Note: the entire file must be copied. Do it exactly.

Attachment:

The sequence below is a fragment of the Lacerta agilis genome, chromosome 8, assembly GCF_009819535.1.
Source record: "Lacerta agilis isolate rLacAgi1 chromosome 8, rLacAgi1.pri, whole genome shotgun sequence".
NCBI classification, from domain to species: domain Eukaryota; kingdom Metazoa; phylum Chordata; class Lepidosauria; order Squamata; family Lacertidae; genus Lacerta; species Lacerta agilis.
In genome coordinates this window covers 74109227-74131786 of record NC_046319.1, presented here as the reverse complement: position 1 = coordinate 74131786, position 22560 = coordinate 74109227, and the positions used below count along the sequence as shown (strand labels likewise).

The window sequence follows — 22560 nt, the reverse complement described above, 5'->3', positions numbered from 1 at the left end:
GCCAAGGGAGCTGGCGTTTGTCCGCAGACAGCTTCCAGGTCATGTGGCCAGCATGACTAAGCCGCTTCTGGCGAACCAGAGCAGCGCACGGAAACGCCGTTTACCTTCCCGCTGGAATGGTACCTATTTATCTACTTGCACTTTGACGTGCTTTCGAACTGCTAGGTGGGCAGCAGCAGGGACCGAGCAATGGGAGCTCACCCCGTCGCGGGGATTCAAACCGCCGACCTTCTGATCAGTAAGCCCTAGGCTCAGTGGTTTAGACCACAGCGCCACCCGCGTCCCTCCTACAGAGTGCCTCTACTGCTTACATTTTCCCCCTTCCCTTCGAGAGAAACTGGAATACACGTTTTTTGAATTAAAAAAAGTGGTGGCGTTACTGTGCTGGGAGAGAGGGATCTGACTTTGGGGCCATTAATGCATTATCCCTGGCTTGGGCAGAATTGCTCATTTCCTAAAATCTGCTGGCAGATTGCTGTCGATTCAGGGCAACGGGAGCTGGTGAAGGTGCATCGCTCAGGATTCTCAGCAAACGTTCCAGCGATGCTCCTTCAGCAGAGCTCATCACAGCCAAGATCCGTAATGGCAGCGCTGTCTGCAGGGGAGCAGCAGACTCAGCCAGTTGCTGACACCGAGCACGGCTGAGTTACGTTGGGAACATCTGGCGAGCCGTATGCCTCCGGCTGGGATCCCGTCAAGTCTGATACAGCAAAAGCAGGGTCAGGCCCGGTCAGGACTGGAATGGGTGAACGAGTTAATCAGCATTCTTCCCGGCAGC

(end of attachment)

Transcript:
The sequence below is a fragment of the Lacerta agilis genome, chromosome 8, assembly GCF_009819535.1.
Source record: "Lacerta agilis isolate rLacAgi1 chromosome 8, rLacAgi1.pri, whole genome shotgun sequence".
NCBI classification, from domain to species: domain Eukaryota; kingdom Metazoa; phylum Chordata; class Lepidosauria; order Squamata; family Lacertidae; genus Lacerta; species Lacerta agilis.
In genome coordinates this window covers 74109227-74131786 of record NC_046319.1, presented here as the reverse complement: position 1 = coordinate 74131786, position 22560 = coordinate 74109227, and the positions used below count along the sequence as shown (strand labels likewise).

The window sequence follows — 22560 nt, the reverse complement described above, 5'->3', positions numbered from 1 at the left end:
GCCAAGGGAGCTGGCGTTTGTCCGCAGACAGCTTCCAGGTCATGTGGCCAGCATGACTAAGCCGCTTCTGGCGAACCAGAGCAGCGCACGGAAACGCCGTTTACCTTCCCGCTGGAATGGTACCTATTTATCTACTTGCACTTTGACGTGCTTTCGAACTGCTAGGTGGGCAGCAGCAGGGACCGAGCAATGGGAGCTCACCCCGTCGCGGGGATTCAAACCGCCGACCTTCTGATCAGTAAGCCCTAGGCTCAGTGGTTTAGACCACAGCGCCACCCGCGTCCCTCCTACAGAGTGCCTCTACTGCTTACATTTTCCCCCTTCCCTTCGAGAGAAACTGGAATACACGTTTTTTGAATTAAAAAAAGTGGTGGCGTTACTGTGCTGGGAGAGAGGGATCTGACTTTGGGGCCATTAATGCATTATCCCTGGCTTGGGCAGAATTGCTCATTTCCTAAAATCTGCTGGCAGATTGCTGTCGATTCAGGGCAACGGGAGCTGGTGAAGGTGCATCGCTCAGGATTCTCAGCAAACGTTCCAGCGATGCTCCTTCAGCAGAGCTCATCACAGCCAAGATCCGTAATGGCAGCGCTGTCTGCAGGGGAGCAGCAGACTCAGCCAGTTGCTGACACCGAGCACGGCTGAGTTACGTTGGGAACATCTGGCGAGCCGTATGCCTCCGGCTGGGATCCCGTCAAGTCTGATACAGCAAAAGCAGGGTCAGGCCCGGTCAGGACTGGAATGGGTGAACGAGTTAATCAGCATTCTTCCCGGCAGC